For his refusal to join the IDF, Saad was arrested seven times. “For the first six times, I would be imprisoned for 20 days each time. However, the last time, I went to jail for 40 days. It was then that I got sick because of the prison’s conditions and the lack of medical care. I was suffering from hepatitis before the occupation authorities decided to exempt me from military service,” he noted.
The Israeli conscription attempts face vigorous resistance by political blocs and Christian religious authorities. The archbishop of Sebastia of the Greek Orthodox, Atallah Hanna, told Al-Monitor, “We as Christians are an integral part of the components of the Palestinian people. Based on our national, religious and moral faith, we refuse the recruitment of our children in an army that practices oppression and injustice.” He added, “The attempts to recruit Christians are rejected by us, and the ones who are OK with it are very few and do not represent the Christian or Palestinian community.”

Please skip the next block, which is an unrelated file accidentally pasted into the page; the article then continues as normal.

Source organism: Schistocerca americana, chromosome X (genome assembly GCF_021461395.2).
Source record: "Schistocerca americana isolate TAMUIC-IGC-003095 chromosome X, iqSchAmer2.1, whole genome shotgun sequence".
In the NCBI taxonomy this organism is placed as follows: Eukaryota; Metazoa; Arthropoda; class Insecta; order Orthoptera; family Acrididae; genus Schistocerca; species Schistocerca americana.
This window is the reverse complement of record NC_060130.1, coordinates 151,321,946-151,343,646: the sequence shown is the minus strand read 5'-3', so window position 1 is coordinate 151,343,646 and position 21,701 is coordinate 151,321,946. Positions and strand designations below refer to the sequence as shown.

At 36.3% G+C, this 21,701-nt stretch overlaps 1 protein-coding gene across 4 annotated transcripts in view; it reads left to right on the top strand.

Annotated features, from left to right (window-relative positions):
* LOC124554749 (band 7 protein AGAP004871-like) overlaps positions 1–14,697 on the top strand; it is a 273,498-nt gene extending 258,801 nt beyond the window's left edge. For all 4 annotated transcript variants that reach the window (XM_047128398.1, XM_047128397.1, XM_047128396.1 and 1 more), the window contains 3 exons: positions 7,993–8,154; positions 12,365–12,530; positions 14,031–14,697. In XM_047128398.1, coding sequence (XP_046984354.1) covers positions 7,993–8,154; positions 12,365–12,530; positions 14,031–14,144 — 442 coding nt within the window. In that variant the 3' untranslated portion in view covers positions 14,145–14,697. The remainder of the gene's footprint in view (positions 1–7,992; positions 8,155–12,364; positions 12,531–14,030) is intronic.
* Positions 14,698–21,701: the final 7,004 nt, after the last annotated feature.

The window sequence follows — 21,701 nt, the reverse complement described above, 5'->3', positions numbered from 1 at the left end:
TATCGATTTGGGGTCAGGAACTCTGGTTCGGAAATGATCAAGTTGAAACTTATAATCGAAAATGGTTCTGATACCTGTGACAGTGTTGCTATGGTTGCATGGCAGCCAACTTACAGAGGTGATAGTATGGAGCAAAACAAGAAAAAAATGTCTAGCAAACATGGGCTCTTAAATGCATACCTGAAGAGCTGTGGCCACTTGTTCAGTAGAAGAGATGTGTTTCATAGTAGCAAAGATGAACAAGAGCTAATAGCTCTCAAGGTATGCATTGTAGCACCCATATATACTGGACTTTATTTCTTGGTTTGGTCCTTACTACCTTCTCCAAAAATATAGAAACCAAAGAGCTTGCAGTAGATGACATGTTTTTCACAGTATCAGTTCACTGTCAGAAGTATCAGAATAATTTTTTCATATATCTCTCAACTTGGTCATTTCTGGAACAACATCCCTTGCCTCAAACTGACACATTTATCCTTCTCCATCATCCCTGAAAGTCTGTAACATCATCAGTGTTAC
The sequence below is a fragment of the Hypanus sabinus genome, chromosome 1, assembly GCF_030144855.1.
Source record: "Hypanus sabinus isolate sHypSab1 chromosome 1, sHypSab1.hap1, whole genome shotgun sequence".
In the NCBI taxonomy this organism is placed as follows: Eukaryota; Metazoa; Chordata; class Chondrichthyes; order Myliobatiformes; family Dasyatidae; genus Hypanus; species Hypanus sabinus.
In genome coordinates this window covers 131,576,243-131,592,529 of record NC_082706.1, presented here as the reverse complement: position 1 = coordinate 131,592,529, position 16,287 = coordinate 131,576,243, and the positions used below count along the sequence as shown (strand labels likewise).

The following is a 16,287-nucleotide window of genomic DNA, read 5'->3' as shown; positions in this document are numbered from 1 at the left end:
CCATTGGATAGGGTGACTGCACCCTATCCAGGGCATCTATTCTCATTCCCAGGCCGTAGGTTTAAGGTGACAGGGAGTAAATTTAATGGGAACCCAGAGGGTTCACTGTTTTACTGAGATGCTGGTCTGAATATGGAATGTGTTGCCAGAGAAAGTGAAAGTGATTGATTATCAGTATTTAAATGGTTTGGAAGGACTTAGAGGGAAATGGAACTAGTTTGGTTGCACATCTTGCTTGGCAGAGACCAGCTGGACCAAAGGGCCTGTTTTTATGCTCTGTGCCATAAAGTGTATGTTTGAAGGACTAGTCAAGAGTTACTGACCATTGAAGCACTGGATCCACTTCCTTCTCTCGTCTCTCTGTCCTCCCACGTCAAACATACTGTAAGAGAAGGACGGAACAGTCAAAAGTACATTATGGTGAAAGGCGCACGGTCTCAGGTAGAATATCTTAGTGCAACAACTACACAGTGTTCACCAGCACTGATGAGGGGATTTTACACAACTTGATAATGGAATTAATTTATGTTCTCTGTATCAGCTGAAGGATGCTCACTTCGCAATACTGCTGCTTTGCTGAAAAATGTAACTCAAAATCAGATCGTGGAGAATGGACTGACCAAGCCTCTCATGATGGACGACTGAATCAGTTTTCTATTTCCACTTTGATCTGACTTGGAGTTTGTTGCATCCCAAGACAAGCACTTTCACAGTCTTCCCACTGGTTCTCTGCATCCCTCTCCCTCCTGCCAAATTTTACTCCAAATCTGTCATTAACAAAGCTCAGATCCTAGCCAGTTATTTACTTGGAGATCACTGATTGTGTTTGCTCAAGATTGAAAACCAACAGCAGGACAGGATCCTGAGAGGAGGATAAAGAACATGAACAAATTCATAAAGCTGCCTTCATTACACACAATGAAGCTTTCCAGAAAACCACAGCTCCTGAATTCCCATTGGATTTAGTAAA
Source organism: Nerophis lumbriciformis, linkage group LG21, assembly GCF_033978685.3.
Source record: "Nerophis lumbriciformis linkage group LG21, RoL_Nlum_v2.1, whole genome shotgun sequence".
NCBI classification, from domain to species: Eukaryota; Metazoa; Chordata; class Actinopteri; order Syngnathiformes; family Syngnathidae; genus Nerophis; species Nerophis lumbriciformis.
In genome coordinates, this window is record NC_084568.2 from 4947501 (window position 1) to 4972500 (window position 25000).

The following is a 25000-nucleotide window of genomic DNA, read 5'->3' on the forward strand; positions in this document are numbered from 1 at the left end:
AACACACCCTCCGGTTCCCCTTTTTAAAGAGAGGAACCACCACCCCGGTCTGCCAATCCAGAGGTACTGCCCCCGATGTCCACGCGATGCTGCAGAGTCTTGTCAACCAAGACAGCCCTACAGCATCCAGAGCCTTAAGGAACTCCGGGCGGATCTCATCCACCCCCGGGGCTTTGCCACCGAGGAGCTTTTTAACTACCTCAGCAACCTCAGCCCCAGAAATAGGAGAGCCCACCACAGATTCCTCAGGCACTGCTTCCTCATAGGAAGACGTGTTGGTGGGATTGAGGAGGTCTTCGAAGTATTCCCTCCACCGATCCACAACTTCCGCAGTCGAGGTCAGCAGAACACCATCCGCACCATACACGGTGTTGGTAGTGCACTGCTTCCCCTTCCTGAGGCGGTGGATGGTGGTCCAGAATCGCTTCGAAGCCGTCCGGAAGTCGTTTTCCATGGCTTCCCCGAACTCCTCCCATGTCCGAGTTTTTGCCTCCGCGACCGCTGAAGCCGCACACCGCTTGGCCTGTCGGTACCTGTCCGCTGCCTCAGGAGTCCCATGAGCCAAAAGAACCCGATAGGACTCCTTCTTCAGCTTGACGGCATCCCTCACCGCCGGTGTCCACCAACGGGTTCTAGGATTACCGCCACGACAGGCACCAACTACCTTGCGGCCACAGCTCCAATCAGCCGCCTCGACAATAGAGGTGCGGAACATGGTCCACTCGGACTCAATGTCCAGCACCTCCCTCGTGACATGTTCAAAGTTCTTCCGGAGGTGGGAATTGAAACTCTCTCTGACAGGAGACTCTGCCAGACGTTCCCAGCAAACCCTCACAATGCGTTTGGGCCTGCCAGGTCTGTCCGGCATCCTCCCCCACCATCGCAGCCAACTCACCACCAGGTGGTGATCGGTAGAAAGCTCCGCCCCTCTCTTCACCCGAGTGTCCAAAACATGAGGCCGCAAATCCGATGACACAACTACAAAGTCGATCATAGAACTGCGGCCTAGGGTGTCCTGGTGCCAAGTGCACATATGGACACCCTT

Political parties do not hide their concerns about the goals that Israel seems to be seeking to achieve. Knesset Arab deputy Basil Ghattas told Al-Monitor that Israel aims to “create disorder among our people and divide it into sects, like they did with the Druze community before us, in virtue of a division policy that tears the social fabric apart and disrupts national unity.”